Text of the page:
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Officer shot in Sikh Temple massacre will be Michelle Obama's guest at State of the UnionSubmitted: 02/11/2013
Officer shot in Sikh Temple massacre will be Michelle Obama's guest at State of the Union
Story By The Associated Press

OAK CREEK - An Oak Creek police officer who was shot repeatedly while responding to the Sikh temple shooting last August will be Michelle Obama's guest at Tuesday's State of the Union speech.

Lt. Brian Murphy says he's "extremely excited" to be invited to hear President Barack Obama's address to Congress.

Murphy survived multiple gunshots fired by a man on a fatal rampage at the temple. Murphy is still recovering from his wounds and is on medical leave from the department.

Murphy says he's glad the issue of gun violence is being debated. But he deferred taking sides publicly right now on specific policies, including new gun restrictions.

Murphy and his wife will attend a reception at the White House Tuesday before the speech.

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 IN OTHER NEWS
What We're Working OnSubmitted: 01/23/2018

- Tonight on Newswatch 12:

We'll show you what happened in the trial for a man accused of three felonies tied to an alleged attempted armed robbery and shooting in 2011 near Three Lakes.

In light of recent arrests, the Eagle River Police Department is teaming up with an organization dedicated to fighting human trafficking. We'll tell you about an upcoming event the two groups are hosting to discuss the topic with the public.

And we'll tell you why it's important to make sure your mail carrier has a clear path through the snow to your mailbox.

We'll bring you this and more tonight on Newswatch 12 - news from where you live.


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EAGLE RIVER - The Eagle River Police Department plans to fight human trafficking in northern Wisconsin.

The department will host a free community awareness presentation about sex trafficking, with the message, "It's not just a big city problem."

Eagle River Police Chief Mark Vander Bloomen says last summer the department teamed up with the Wisconsin Department of Criminal Investigations to carry out a sting operation for sex trafficking which led to multiple arrests according to Vander Bloomen.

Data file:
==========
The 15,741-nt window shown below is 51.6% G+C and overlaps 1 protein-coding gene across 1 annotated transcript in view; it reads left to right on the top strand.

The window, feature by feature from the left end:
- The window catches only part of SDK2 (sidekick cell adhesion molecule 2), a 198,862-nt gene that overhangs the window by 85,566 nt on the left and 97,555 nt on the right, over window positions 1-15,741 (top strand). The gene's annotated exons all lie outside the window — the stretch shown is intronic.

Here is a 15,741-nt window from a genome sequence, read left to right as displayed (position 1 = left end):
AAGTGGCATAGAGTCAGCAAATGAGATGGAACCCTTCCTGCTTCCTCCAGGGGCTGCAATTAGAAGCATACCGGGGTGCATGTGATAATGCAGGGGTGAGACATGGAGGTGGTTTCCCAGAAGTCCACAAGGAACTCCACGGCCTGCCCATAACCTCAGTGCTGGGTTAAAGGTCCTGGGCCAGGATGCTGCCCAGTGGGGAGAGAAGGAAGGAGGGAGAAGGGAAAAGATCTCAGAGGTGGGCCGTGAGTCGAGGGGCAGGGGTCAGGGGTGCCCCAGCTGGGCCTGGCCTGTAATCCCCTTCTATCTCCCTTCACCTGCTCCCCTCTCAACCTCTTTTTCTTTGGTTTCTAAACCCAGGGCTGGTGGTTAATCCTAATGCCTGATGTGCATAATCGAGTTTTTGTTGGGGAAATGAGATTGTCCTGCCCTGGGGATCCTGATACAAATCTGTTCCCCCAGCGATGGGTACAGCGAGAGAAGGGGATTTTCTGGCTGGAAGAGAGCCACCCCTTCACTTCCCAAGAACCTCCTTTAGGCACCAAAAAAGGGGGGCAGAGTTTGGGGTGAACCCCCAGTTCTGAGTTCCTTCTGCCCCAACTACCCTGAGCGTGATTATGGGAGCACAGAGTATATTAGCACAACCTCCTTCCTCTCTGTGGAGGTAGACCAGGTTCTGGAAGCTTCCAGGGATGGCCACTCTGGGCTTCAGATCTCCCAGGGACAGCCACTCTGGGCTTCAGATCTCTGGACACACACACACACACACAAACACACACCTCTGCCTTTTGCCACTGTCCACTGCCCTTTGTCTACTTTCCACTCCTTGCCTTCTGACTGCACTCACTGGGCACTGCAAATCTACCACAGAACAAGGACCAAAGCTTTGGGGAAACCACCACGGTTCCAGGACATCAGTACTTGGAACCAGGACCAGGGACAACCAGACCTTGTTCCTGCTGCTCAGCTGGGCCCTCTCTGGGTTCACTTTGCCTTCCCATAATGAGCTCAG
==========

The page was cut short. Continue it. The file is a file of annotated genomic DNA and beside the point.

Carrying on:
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RHINELANDER - Most of us needed to unbury our driveways and cars after Monday's big snowfall. 

The U.S. Postal Service hopes you cleared off the sidewalk and steps to your mailbox as well.

Mail carriers need a clear path to your mailbox, whether it's at your door or on the side of the road.

If they can't safely make it your mailbox they may hold onto your mail for a day.

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MADISON - A person who hits age 15 might soon be able to work as a lifeguard in Wisconsin.

The state Senate considers a bill to allow it Tuesday.

Current rules prohibit those ages 14 and 15 from working as lifeguards.

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MADISON - The Senate will put the finishing touches on a bill to help Wisconsin homeowners cover the cost of replacing lead pipes.

It would let public water utilities and local governments provide grants and loans to property owners.

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MADISON - The Wisconsin Senate has rejected confirmation of the leaders of the Elections and Ethics commission, despite unanimous bipartisan support from the boards that hired them.

The Senate voted 18-13 Tuesday against confirming Elections administrator Michael Haas and Ethics administrator Brian Bell.

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EAGLE RIVER - Even with the snow falling down Monday, some people can't take a snow day.

Taxi drivers in the Northwoods can help people who can't drive make it to doctor's appointments, grocery stores and even lend a hand when their car breaks down.

Eagle River Taxi Service driver Kurt Schels says the snow is just another part of his job.

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